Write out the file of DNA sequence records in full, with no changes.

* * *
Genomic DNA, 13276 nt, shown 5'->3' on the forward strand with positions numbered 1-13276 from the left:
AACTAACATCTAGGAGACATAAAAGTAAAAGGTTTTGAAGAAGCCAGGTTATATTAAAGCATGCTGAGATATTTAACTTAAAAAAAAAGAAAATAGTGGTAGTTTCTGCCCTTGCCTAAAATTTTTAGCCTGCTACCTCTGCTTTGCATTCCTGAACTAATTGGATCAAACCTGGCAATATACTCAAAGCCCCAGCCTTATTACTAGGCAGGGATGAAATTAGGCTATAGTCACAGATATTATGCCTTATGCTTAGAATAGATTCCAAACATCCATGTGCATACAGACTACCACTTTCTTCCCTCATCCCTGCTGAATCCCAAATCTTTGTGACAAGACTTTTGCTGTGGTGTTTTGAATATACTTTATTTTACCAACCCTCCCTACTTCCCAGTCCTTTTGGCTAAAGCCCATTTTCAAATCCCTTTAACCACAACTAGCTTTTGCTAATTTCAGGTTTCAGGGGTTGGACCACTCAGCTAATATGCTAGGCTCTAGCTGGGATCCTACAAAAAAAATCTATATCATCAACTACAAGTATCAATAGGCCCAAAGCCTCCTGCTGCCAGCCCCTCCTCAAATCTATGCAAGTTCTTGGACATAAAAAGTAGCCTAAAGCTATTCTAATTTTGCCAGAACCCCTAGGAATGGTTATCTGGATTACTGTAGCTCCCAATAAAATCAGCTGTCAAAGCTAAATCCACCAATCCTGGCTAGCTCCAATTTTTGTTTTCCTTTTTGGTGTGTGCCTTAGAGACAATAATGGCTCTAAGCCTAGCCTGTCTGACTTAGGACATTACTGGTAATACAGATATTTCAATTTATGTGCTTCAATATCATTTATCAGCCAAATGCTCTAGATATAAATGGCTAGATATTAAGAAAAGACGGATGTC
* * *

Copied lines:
Genomic DNA, 13276 nt, shown 5'->3' on the forward strand with positions numbered 1-13276 from the left:
AACTAACATCTAGGAGACATAAAAGTAAAAGGTTTTGAAGAAGCCAGGTTATATTAAAGCATGCTGAGATATTTAACTTAAAAAAAAAGAAAATAGTGGTAGTTTCTGCCCTTGCCTAAAATTTTTAGCCTGCTACCTCTGCTTTGCATTCCTGAACTAATTGGATCAAACCTGGCAATATACTCAAAGCCCCAGCCTTATTACTAGGCAGGGATGAAATTAGGCTATAGTCACAGATATTATGCCTTATGCTTAGAATAGATTCCAAACATCCATGTGCATACAGACTACCACTTTCTTCCCTCATCCCTGCTGAATCCCAAATCTTTGTGACAAGACTTTTGCTGTGGTGTTTTGAATATACTTTATTTTACCAACCCTCCCTACTTCCCAGTCCTTTTGGCTAAAGCCCATTTTCAAATCCCTTTAACCACAACTAGCTTTTGCTAATTTCAGGTTTCAGGGGTTGGACCACTCAGCTAATATGCTAGGCTCTAGCTGGGATCCTACAAAAAAAATCTATATCATCAACTACAAGTATCAATAGGCCCAAAGCCTCCTGCTGCCAGCCCCTCCTCAAATCTATGCAAGTTCTTGGACATAAAAAGTAGCCTAAAGCTATTCTAATTTTGCCAGAACCCCTAGGAATGGTTATCTGGATTACTGTAGCTCCCAATAAAATCAGCTGTCAAAGCTAAATCCACCAATCCTGGCTAGCTCCAATTTTTGTTTTCCTTTTTGGTGTGTGCCTTAGAGACAATAATGGCTCTAAGCCTAGCCTGTCTGACTTAGGACATTACTGGTAATACAGATATTTCAATTTATGTGCTTCAATATCATTTATCAGCCAAATGCTCTAGATATAAATGGCTAGATATTAAGAAAAGACGGATGTC